Montenegro is transitioning to an accrual-based accounting system, with the secondary legislation to be adopted by the end of 2020. The Slovak Ministry of Finance, together with the UNDP, is supporting the transition by advising on bylaws and rulebooks.
The Government of Montenegro adopted the new Public Sector Accounting Law on 5 September 2019, guided by the Strategy for Transition to Accrual Accounting of 2015 and the Action Plan of 2018. The law addressed accrual accounting principles and prescribed the qualification requirements for accountants in public sector institutions. However, some reservations related to the legal solution remained.
The law determines various areas of accrual accounting in general terms and the definition of the specific accounting methodologies had remained open until elaboration of the bylaws. Additionally, due to a limited availability of data and limited functionality of the information system, the new law did not address all accounting policies in line with International Public Sector Accounting Standards (IPSAS). It is planned that these policies will be further developed in secondary legislation once the data reporting processes have been redesigned, and the central government IT infrastructure supports full accrual accounting implementation. The secondary legislation drafting will require substantial effort, as it must be very specific and detailed in order to provide sufficient and clear guidance for the accountants and all future legislation users.
Thanks to the partnership with the UNDP, the Slovak Ministry of Finance has been supporting Montenegro in this exercise and will continue doing so throughout 2020. The “Advice on preparation of the public sector accounting bylaws,” prepared by a Slovak expert, summarizes the rulebooks, decrees and instructions which will, together with the Law of Accounting, form the legal accrual accounting framework in the public sector. The document analyses every rulebook in terms of current status, issues to be considered, and suggestions for improvement or adjustments.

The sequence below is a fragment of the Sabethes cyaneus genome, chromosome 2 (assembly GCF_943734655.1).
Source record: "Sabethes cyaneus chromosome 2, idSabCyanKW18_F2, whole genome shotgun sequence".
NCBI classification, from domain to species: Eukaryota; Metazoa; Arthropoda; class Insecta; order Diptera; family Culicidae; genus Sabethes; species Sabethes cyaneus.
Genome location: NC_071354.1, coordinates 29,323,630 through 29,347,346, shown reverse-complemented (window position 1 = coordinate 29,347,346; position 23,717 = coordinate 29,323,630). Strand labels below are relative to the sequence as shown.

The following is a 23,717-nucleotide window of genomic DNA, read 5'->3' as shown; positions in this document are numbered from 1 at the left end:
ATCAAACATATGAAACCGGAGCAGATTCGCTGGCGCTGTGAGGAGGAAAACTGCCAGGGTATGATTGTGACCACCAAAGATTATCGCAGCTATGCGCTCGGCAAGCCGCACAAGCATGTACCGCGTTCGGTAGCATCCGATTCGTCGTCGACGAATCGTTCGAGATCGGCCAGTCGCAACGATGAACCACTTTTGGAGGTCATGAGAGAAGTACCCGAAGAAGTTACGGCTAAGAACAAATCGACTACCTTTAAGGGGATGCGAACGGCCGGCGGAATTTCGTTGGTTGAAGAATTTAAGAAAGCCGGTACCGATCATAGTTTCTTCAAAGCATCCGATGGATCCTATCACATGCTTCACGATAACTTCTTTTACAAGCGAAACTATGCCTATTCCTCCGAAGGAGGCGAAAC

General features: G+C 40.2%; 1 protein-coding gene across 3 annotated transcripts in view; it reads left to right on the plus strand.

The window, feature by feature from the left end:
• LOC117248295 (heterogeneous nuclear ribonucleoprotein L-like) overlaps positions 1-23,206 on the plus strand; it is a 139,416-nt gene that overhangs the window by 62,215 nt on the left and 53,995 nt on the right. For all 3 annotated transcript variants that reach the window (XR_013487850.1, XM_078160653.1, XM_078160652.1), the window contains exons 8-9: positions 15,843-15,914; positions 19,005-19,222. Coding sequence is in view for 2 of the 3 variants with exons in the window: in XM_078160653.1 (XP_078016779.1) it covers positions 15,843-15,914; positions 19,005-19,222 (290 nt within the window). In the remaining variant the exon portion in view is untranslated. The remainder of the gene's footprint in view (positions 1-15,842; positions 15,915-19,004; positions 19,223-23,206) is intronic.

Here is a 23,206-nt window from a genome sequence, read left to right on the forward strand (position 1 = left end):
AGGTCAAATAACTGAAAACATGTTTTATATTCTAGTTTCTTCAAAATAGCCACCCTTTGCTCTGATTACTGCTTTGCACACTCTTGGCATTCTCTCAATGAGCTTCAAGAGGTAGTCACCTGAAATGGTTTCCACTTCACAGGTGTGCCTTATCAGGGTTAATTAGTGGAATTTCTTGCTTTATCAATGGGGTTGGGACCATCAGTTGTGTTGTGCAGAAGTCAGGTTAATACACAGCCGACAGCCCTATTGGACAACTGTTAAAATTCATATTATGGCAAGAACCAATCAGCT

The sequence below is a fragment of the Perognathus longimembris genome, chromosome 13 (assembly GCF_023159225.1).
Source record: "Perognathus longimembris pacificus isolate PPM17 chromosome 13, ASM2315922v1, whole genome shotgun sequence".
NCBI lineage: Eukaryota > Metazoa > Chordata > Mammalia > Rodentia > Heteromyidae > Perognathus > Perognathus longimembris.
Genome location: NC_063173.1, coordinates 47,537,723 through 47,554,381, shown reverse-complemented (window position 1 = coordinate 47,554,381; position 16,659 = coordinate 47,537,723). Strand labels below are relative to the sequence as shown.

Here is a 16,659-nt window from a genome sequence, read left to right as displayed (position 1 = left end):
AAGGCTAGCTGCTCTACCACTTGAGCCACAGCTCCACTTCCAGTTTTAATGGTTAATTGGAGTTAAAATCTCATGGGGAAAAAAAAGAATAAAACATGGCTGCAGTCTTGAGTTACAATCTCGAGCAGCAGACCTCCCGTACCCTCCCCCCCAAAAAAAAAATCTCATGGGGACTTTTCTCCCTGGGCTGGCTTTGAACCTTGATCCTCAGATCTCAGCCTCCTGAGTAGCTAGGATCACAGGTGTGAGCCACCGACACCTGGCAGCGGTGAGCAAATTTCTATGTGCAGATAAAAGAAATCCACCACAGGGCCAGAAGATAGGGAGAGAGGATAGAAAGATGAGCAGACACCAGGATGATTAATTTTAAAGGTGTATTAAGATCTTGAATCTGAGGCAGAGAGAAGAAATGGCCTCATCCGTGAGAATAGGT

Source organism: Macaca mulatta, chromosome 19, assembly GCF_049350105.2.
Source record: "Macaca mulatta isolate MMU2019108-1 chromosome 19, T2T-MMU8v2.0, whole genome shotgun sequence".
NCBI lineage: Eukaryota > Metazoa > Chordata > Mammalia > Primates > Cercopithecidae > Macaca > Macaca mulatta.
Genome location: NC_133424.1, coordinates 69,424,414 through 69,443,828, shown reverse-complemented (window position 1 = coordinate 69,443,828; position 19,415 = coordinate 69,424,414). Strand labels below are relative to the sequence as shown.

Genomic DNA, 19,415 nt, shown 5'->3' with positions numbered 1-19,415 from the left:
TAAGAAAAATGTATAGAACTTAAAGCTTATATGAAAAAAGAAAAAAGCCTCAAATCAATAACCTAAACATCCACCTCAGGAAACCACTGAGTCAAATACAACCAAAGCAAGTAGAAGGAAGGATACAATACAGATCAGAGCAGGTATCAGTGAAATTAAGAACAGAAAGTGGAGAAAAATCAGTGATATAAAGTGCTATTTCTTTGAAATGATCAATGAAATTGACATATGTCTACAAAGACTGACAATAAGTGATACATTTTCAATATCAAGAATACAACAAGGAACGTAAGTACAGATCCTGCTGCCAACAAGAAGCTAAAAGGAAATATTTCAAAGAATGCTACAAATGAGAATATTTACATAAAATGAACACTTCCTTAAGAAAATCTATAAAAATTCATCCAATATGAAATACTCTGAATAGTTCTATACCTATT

The Slovak know-how
To support the Montenegrin Ministry of Finance in the development of the secondary legislation, the Slovak expert prepared recommendations regarding future financial statement reporting formats and reports. The document summarized the minimum IPSAS requirements regarding the items disclosed in the financial statements. It has been recognized as a good starting point for improved reporting formats, tailored to requirements of the future public sector accounting framework, specific to the accounting methodology and the chart of accounts.
Currently, the Slovak Ministry of Finance and the UNDP are assisting with the elaboration of seven rulebooks that are being delivered in coordination with several international partners such as Centre of Excellence in Finance, which involves Croatian expertise, and the European Union. The secondary legislation should be developed and adopted by the end of 2020.
Montenegro took up the idea of transitioning from cash-based to an accrual method back in 2010. The accrual-based public sector accounting system ensures complete and timely information for effective public financial management, accuracy in reporting to international financial institutions, and allows for comparability with other countries. The review of the existing public sector accounting and reporting system in Montenegro had resulted in identification of several shortcomings. For example, the analysis revealed that diverse treatment of the same transaction among accounting entities was possible, as Montenegro had been missing the general accounting legislation, which would prevent it.
In order to remove this inconsistency, a specific accounting legislation was needed. The new law was to define basic accounting principles, terms (such as liabilities and assets,) specific rules for their valuation, and anchor an obligation to record all economic transactions, preparing financial statements accordingly.